December 25, 2011

25 Days: The Doctor, the Widow, and the Wardrobe
by docsmartypants

Doctor Who: The Doctor, the Widow, and the Wardrobe (2011) Matt Smith, Claire Skinner, Bill Bailey

It’s Christmas Day, so Larry and I pulled some Christmas crackers, put on our paper crowns, and watched the new episode of Doctor Who.

I’m glad that they’re finally airing Doctor Who episodes in the United States on the same basic schedule as in the UK. That being said, neither Larry nor I were huge fans of this episode. No big shock—I never seem to like the Doctor Who Christmas episodes as much as other people. Really I feel like this episode was a bit of a Christmas present from Steven Moffat to his mother or something, which is fine, except that I’m not Moffat’s mum.

On Christmas Eve, 1938, the Doctor falls to Earth in a spacesuit and is helped back to his TARDIS by Madge Arwell (Skinner). The Doctor says that if she ever needs his help she should ask for it by making a wish. (The Doctor is apparently some sort of Christmas angel/Tinkerbell/Jesus figure now.) Three years later Madge makes that wish after her husband is lost in the war. She is determined not to tell her children and ruin their Christmas. She takes them to an old house in Dorset where the Doctor is posing as the caretaker. His Christmas gift leads them to another time and place—one full of magic and danger and important lessons about the strength of women and mothers and wishing or something.

I’m such a Scrooge, but I just found the resolution of the plot to be a total copout. Larry agreed. (Stacey, feel free to argue with me about this.) I know, I know, Christmas miracles yada yada…it just didn’t work for me.

I did enjoy Bill Bailey’s very brief appearance, especially when he says to Madge, “Ma’am, please stop crying. I can’t interrogate you while you’re crying.” HA! I also enjoyed some of the quieter moments, such as the one between the Doctor and Madge about not letting the children know their father is dead. “What’s the point of them being happy if they’re going to be sad later?” asks the Doctor. “The answer of course, is that they’re going to be sad later.”

Larry liked the fact that Amy and Rory’s front door is painted TARDIS blue, which he found “ridiculously cute.” But overall he didn’t find the episode fun. He said, “It was ridiculously predictable and didn’t feel that Christmassy.” I think it was Christmassy enough, but I absolutely agree that it was predictable and just not that much fun.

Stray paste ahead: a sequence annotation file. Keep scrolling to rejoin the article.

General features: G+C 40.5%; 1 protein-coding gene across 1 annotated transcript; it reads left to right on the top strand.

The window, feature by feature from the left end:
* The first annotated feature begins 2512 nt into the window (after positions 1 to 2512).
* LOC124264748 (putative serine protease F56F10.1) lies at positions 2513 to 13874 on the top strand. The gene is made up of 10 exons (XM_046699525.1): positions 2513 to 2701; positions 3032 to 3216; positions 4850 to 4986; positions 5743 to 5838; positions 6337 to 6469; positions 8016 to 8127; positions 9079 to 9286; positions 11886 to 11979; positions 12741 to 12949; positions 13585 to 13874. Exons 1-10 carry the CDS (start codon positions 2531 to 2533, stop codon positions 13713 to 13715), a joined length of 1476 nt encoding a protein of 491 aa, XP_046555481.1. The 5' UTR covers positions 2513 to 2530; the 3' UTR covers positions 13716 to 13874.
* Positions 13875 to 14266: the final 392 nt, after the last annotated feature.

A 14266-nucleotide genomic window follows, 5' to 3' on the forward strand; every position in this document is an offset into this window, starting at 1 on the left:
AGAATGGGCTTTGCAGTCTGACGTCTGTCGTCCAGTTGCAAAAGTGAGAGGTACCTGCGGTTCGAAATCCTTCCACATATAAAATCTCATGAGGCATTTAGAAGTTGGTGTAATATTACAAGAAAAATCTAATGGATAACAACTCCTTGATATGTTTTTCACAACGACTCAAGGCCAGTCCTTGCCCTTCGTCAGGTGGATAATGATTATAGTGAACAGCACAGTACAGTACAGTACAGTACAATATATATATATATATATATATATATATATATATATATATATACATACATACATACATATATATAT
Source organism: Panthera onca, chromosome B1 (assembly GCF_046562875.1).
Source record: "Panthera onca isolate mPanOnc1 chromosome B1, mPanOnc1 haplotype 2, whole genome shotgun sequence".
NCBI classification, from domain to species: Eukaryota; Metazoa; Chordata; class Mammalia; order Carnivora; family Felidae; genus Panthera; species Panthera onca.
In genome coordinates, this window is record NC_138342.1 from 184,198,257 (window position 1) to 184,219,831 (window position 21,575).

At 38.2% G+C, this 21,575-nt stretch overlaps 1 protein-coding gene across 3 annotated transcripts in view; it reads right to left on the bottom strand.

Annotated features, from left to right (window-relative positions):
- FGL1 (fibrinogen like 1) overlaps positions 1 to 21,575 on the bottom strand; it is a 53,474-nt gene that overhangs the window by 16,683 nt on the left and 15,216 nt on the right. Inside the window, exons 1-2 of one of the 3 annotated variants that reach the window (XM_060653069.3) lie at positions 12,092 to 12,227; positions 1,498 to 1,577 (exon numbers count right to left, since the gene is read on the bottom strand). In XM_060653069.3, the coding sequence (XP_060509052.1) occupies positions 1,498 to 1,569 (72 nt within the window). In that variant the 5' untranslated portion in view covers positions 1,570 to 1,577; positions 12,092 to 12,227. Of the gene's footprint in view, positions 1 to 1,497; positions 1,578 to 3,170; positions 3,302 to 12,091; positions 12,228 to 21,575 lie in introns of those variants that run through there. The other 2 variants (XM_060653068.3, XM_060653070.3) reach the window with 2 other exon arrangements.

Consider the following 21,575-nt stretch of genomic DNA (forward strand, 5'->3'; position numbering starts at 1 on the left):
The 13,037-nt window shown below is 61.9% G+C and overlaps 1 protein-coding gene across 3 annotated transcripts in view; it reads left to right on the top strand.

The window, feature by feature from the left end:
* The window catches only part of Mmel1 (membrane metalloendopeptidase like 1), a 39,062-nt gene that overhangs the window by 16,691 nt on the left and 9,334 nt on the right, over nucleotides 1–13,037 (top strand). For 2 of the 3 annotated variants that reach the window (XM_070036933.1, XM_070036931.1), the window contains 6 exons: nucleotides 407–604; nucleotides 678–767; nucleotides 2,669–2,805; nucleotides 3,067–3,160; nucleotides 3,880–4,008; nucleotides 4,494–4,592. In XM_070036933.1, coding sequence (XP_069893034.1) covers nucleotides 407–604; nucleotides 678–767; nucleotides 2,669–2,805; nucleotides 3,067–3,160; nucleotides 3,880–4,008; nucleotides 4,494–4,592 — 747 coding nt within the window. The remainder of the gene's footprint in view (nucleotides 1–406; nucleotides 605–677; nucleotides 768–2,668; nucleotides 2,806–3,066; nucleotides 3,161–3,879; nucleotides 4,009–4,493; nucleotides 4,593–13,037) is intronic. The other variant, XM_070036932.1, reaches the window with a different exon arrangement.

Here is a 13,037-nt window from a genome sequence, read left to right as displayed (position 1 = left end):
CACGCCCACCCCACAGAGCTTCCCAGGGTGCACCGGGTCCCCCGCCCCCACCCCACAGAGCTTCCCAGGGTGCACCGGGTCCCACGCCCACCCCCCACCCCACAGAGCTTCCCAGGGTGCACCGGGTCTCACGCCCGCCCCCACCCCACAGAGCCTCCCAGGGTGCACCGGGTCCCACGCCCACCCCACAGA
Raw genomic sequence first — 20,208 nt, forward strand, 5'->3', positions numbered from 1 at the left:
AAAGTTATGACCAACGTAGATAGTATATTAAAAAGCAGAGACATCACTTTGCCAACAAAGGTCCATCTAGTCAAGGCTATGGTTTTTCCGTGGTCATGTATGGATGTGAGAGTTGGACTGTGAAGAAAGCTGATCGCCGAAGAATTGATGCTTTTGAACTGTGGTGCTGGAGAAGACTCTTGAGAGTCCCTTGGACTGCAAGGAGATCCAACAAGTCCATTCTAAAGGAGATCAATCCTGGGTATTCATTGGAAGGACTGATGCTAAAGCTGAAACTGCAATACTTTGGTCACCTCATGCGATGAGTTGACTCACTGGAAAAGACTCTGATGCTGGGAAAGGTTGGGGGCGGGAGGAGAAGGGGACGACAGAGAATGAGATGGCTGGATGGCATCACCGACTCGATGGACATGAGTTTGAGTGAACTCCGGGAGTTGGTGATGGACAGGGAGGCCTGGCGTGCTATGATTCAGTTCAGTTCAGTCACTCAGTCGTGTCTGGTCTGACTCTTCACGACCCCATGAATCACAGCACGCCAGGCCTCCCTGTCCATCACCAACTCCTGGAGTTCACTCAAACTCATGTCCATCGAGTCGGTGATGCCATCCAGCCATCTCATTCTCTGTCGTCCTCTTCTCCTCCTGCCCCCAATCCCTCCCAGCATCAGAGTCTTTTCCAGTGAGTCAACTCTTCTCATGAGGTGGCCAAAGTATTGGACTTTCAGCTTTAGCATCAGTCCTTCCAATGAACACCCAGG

You can do better, Moffat! Make your mum proud.

And that concludes the official DocSmartypants 25 Days of Christmas schedule. Hope you enjoyed. Happy holidays!

posted under Media
4 Comments to

“25 Days: The Doctor, the Widow, and the Wardrobe”

  1. On December 25th, 2011 at 11:49 pm Larry Says:

    But there is still Rudolph’s Shiny New Year to watch!!!

  2. On December 27th, 2011 at 8:31 pm Stacey Says:

    Eh, I wasn’t big on this episode. I just didn’t care enough about the central characters. I think the fact that it was marketed as a play off of “The Lion, the Witch, and the Wardrobe” had set me up for it to be more homage-y to that, the way “A Christmas Carol” last year was so overt (in a way I loved) about the Dickensian source. So I was disappointed by what we got. I enjoyed the three workers who showed up and in a few lines of dialogue were more beloved by me than the entire family I was supposed to care about. The Doctor had some nice moments, and I’m with you, I thought the “Because they’re going to be sad later” bit was a highlight of the episode. But I was meh about the rest of it. (I did think it was probably nice for kids: Mummy always comes through. Yes, it’s trite, but, well, little kids really *do* live in that world.)

    I think the best part of the episode for me was when the Doctor was doing his usual “I never stay for Christmas dinner, woe is me, I have no friends” emo-ness, and Madge was like, “How very sad. FOR YOUR FRIENDS.” YES. FOR HIS FRIENDS. NOT FOR HIM. My favorite part of the Moffat era genuinely is that every once in a while he kind of slaps the Doctor upside the head, like, “Dude, get over your own melodrama, you have friends, it’s *your* fault you’re alone on Christmas.” The episode really clicked for me from that point forward, because I felt like it was more recognizable to me. I think I like how Moffat writes the Doctor (I always have), and this was an episode that was very much not about the Doctor until the very end. And I don’t mind that if it’s not about the Doctor because he’s doing some kind of clever little writing exercise to amuse himself, but this just seemed half-hearted to me.

    Long comment over.

  3. On December 27th, 2011 at 8:31 pm Stacey Says:


  4. On December 27th, 2011 at 8:32 pm Stacey Says:

    Also, one last thing: I literally *just* settled on “Dorset” as my pseudonym surname on Christmas Eve morning…

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